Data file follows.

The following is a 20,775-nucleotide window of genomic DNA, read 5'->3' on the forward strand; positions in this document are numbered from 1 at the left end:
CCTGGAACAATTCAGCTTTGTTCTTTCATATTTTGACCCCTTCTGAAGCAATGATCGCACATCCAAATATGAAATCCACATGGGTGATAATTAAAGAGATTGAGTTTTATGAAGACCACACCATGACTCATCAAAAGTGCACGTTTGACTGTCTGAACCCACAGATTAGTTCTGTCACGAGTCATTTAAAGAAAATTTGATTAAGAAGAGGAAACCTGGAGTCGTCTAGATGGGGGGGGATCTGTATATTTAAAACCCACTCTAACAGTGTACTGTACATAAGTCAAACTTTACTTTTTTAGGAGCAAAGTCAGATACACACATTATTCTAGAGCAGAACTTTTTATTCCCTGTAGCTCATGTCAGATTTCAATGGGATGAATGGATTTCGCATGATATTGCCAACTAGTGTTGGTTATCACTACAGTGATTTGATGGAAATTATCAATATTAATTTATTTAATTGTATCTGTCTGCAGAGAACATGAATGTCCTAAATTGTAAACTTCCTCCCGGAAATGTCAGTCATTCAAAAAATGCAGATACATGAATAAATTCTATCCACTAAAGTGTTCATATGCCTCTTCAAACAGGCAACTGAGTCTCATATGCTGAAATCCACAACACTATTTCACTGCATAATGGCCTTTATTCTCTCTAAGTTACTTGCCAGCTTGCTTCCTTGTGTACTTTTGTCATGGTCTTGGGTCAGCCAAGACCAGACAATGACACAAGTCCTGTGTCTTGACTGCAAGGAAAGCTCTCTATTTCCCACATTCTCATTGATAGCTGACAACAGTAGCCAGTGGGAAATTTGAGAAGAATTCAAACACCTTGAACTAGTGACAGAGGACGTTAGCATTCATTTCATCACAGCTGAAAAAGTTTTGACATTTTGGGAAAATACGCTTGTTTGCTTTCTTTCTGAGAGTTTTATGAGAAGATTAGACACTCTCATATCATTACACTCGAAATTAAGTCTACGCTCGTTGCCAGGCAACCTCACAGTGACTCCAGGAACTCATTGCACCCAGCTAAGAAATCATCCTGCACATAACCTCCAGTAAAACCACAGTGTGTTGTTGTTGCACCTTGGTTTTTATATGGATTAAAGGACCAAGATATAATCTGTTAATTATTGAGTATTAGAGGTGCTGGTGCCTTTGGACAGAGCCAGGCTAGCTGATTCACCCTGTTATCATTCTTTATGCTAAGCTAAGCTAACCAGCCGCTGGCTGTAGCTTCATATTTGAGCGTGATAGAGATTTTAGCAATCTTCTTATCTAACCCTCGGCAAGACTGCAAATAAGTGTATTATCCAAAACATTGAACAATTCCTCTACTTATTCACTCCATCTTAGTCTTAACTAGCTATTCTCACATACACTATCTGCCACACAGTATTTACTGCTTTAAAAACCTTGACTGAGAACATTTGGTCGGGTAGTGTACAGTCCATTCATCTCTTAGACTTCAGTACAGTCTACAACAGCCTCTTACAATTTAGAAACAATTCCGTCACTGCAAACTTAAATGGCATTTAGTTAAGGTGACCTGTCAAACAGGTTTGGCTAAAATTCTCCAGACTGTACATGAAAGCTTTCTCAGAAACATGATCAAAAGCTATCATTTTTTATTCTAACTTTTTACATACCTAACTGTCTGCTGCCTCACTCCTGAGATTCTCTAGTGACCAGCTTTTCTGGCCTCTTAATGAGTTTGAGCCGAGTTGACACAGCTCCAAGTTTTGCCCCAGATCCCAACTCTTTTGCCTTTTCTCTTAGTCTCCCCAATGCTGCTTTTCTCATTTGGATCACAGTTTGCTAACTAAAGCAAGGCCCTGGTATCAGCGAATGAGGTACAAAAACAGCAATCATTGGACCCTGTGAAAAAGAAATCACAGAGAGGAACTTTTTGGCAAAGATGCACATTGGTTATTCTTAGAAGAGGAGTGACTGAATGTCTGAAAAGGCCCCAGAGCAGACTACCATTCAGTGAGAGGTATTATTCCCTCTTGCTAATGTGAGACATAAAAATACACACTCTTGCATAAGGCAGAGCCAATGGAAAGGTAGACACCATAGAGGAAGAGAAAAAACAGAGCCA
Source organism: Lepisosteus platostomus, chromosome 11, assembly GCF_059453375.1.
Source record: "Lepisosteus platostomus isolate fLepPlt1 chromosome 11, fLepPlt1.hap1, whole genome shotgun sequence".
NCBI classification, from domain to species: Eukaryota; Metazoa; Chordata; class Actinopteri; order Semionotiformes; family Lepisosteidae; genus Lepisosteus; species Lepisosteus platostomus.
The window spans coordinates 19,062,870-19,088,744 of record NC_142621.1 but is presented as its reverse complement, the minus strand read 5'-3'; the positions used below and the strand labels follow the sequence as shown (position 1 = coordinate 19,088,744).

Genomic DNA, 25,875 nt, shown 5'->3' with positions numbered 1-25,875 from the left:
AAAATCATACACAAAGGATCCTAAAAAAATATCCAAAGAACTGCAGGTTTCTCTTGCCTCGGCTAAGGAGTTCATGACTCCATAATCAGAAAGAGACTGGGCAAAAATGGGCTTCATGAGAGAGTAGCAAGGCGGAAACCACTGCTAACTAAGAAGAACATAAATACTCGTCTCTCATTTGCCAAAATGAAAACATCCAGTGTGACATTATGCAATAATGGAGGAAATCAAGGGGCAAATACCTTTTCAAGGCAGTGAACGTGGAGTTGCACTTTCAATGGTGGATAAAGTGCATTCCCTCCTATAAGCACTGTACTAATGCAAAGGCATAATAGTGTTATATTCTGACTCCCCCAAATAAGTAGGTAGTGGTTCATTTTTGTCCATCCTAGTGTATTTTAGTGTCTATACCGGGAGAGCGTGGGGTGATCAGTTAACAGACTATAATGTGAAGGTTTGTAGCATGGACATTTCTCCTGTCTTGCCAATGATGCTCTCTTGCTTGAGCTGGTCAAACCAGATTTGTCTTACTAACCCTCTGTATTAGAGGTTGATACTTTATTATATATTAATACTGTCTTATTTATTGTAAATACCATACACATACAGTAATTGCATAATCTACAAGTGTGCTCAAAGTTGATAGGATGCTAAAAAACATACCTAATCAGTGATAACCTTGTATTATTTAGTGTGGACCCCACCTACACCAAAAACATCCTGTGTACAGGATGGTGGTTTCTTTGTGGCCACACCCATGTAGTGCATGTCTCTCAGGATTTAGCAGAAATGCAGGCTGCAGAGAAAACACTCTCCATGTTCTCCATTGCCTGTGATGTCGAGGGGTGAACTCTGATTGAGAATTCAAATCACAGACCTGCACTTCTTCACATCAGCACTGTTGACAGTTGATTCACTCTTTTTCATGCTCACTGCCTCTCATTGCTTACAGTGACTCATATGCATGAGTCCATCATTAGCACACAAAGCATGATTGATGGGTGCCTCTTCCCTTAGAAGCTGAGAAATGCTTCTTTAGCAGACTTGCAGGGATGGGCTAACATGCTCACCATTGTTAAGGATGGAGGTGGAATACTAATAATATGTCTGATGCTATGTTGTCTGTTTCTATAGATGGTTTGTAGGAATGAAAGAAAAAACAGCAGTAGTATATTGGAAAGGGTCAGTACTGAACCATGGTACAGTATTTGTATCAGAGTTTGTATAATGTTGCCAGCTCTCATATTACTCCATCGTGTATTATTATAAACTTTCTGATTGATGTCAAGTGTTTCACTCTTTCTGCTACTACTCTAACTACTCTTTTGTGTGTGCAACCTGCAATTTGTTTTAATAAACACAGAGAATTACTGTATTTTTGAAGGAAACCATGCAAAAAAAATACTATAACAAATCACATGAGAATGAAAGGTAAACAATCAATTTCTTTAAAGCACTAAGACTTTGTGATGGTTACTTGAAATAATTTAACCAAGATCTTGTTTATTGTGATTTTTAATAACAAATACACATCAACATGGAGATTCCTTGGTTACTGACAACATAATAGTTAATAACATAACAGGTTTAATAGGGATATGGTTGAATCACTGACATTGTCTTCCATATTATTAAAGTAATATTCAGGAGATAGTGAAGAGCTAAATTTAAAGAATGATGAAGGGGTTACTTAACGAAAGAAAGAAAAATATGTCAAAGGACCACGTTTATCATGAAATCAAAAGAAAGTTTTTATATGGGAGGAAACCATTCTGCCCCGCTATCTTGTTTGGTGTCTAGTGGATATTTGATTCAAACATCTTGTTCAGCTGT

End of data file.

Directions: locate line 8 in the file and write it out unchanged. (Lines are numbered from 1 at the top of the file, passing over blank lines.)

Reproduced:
AAAATCATACACAAAGGATCCTAAAAAAATATCCAAAGAACTGCAGGTTTCTCTTGCCTCGGCTAAGGAGTTCATGACTCCATAATCAGAAAGAGACTGGGCAAAAATGGGCTTCATGAGAGAGTAGCAAGGCGGAAACCACTGCTAACTAAGAAGAACATAAATACTCGTCTCTCATTTGCCAAAATGAAAACATCCAGTGTGACATTATGCAATAATGGAGGAAATCAAGGGGCAAATACCTTTTCAAGGCAGTGAACGTGGAGTTGCACTTTCAATGGTGGATAAAGTGCATTCCCTCCTATAAGCACTGTACTAATGCAAAGGCATAATAGTGTTATATTCTGACTCCCCCAAATAAGTAGGTAGTGGTTCATTTTTGTCCATCCTAGTGTATTTTAGTGTCTATACCGGGAGAGCGTGGGGTGATCAGTTAACAGACTATAATGTGAAGGTTTGTAGCATGGACATTTCTCCTGTCTTGCCAATGATGCTCTCTTGCTTGAGCTGGTCAAACCAGATTTGTCTTACTAACCCTCTGTATTAGAGGTTGATACTTTATTATATATTAATACTGTCTTATTTATTGTAAATACCATACACATACAGTAATTGCATAATCTACAAGTGTGCTCAAAGTTGATAGGATGCTAAAAAACATACCTAATCAGTGATAACCTTGTATTATTTAGTGTGGACCCCACCTACACCAAAAACATCCTGTGTACAGGATGGTGGTTTCTTTGTGGCCACACCCATGTAGTGCATGTCTCTCAGGATTTAGCAGAAATGCAGGCTGCAGAGAAAACACTCTCCATGTTCTCCATTGCCTGTGATGTCGAGGGGTGAACTCTGATTGAGAATTCAAATCACAGACCTGCACTTCTTCACATCAGCACTGTTGACAGTTGATTCACTCTTTTTCATGCTCACTGCCTCTCATTGCTTACAGTGACTCATATGCATGAGTCCATCATTAGCACACAAAGCATGATTGATGGGTGCCTCTTCCCTTAGAAGCTGAGAAATGCTTCTTTAGCAGACTTGCAGGGATGGGCTAACATGCTCACCATTGTTAAGGATGGAGGTGGAATACTAATAATATGTCTGATGCTATGTTGTCTGTTTCTATAGATGGTTTGTAGGAATGAAAGAAAAAACAGCAGTAGTATATTGGAAAGGGTCAGTACTGAACCATGGTACAGTATTTGTATCAGAGTTTGTATAATGTTGCCAGCTCTCATATTACTCCATCGTGTATTATTATAAACTTTCTGATTGATGTCAAGTGTTTCACTCTTTCTGCTACTACTCTAACTACTCTTTTGTGTGTGCAACCTGCAATTTGTTTTAATAAACACAGAGAATTACTGTATTTTTGAAGGAAACCATGCAAAAAAAATACTATAACAAATCACATGAGAATGAAAGGTAAACAATCAATTTCTTTAAAGCACTAAGACTTTGTGATGGTTACTTGAAATAATTTAACCAAGATCTTGTTTATTGTGATTTTTAATAACAAATACACATCAACATGGAGATTCCTTGGTTACTGACAACATAATAGTTAATAACATAACAGGTTTAATAGGGATATGGTTGAATCACTGACATTGTCTTCCATATTATTAAAGTAATATTCAGGAGATAGTGAAGAGCTAAATTTAAAGAATGATGAAGGGGTTACTTAACGAAAGAAAGAAAAATATGTCAAAGGACCACGTTTATCATGAAATCAAAAGAAAGTTTTTATATGGGAGGAAACCATTCTGCCCCGCTATCTTGTTTGGTGTCTAGTGGATATTTGATTCAAACATCTTGTTCAGCTGT